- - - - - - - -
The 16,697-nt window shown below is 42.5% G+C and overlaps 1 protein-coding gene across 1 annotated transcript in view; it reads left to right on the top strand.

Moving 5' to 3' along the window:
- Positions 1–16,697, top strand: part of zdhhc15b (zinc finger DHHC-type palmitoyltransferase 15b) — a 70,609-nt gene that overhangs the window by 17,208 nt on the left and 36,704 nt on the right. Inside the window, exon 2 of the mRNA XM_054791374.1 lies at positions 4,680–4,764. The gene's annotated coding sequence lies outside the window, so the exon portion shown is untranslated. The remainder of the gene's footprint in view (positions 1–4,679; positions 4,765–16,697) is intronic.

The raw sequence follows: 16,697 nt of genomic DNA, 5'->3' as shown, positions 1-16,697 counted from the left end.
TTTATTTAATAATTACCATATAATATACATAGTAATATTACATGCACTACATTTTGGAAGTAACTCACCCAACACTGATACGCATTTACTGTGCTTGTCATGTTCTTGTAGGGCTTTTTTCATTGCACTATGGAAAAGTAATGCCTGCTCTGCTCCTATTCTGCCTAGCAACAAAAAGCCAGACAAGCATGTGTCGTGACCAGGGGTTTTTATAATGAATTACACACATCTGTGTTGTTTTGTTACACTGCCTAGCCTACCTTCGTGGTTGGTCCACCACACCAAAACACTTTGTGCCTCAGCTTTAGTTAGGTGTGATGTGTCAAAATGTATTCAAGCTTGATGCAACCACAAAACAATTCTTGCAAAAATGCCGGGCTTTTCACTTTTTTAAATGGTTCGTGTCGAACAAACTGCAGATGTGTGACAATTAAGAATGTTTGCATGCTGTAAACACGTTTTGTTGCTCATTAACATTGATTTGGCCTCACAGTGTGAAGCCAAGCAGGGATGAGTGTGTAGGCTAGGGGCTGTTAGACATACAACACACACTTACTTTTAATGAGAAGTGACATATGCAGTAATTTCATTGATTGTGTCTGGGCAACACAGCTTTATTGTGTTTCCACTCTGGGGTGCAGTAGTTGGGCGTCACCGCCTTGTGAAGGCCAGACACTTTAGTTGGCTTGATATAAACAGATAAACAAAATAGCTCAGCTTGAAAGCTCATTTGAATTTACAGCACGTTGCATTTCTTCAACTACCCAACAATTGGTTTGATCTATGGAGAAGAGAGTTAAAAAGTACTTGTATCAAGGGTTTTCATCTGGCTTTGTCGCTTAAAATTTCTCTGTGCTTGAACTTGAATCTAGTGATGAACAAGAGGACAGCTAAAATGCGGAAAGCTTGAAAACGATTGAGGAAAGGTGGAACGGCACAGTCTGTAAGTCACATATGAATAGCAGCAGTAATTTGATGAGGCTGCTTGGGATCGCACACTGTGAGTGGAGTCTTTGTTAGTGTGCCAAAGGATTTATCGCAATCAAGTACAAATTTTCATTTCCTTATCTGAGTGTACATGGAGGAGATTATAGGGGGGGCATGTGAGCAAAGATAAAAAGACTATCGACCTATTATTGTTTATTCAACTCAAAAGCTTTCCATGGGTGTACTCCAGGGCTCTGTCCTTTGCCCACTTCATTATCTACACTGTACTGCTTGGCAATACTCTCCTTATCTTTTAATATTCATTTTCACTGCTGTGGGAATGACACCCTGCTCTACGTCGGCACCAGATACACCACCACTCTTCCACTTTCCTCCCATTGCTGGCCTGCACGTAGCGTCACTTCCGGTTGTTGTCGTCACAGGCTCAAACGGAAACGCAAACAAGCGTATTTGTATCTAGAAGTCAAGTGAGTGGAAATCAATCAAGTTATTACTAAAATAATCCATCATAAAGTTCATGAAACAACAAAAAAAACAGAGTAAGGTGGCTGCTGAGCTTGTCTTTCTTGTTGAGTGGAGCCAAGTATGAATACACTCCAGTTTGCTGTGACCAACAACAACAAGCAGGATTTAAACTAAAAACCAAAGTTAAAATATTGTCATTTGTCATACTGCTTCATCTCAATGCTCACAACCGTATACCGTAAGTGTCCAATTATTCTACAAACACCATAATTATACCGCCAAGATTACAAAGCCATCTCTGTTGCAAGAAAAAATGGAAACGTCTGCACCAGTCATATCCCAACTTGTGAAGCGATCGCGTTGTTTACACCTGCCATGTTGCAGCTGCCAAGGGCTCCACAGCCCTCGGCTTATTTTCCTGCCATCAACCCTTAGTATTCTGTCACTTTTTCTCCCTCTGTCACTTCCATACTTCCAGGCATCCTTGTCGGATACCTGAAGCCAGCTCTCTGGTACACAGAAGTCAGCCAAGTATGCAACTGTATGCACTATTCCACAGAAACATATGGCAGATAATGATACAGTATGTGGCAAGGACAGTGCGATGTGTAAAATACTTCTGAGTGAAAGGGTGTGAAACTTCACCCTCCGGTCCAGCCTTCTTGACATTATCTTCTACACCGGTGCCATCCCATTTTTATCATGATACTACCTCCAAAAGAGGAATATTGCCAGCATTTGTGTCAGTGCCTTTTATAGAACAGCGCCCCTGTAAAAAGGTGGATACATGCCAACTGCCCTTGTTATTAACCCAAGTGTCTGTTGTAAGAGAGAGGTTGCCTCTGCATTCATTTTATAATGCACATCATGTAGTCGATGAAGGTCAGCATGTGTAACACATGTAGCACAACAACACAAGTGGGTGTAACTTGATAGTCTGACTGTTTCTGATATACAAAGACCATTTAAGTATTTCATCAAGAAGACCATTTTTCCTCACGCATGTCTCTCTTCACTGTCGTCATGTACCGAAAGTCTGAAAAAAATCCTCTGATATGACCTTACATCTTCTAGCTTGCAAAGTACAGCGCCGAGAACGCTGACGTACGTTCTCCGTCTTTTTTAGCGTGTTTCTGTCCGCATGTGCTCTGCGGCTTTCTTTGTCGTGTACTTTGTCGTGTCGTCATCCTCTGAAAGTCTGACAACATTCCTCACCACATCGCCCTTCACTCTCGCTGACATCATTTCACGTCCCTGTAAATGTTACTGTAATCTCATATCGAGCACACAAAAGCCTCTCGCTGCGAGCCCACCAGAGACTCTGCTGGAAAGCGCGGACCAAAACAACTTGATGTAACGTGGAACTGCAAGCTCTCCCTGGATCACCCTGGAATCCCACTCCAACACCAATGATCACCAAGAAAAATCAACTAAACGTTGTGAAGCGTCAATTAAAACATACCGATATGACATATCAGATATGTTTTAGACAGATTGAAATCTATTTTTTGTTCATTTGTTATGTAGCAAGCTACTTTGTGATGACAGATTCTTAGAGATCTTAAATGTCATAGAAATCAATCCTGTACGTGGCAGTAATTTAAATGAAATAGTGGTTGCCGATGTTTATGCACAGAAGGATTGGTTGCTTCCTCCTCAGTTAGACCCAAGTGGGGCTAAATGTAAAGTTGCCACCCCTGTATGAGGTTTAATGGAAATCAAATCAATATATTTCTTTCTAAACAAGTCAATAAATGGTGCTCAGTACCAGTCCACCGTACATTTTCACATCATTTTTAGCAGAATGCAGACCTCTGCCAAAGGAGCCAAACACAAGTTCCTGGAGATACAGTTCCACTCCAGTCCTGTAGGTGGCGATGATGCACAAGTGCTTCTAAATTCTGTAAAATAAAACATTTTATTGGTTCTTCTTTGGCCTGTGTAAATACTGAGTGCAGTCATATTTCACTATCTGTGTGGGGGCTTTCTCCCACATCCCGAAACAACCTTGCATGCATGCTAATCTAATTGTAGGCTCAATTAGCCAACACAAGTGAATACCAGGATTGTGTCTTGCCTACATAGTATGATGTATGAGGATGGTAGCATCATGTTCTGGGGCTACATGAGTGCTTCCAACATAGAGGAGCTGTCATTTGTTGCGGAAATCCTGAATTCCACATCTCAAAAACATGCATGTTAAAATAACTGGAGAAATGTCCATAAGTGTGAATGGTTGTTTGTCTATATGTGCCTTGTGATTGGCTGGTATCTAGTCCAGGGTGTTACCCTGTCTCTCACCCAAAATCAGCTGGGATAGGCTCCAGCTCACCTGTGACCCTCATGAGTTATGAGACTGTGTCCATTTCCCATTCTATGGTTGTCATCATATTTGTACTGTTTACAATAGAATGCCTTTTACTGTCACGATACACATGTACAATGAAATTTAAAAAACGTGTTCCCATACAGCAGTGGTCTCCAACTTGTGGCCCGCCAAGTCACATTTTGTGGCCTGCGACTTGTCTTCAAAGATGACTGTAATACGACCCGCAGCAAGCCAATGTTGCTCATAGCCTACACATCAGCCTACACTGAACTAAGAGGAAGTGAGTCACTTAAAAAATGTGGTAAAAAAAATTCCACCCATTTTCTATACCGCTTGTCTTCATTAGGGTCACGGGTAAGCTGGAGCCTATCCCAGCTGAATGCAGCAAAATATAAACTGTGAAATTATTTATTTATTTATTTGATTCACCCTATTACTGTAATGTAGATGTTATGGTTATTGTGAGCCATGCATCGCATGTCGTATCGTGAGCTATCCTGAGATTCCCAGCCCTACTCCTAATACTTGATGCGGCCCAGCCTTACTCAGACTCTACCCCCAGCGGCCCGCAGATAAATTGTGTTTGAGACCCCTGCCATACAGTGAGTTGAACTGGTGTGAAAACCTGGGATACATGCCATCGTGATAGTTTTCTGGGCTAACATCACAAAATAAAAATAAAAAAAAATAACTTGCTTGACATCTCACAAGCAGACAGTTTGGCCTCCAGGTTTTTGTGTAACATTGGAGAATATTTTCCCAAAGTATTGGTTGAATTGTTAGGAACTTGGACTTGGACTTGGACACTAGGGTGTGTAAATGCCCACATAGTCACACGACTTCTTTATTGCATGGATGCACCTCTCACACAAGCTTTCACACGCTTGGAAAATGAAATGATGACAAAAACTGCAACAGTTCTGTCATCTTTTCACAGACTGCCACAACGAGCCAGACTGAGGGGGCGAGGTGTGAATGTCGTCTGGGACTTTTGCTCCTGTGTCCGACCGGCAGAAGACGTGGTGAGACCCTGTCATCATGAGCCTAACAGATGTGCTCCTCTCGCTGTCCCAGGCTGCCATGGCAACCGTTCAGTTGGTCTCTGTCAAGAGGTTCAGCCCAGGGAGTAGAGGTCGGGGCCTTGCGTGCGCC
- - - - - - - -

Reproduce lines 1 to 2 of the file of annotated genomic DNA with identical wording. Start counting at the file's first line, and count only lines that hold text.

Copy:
The 16,697-nt window shown below is 42.5% G+C and overlaps 1 protein-coding gene across 1 annotated transcript in view; it reads left to right on the top strand.

Moving 5' to 3' along the window: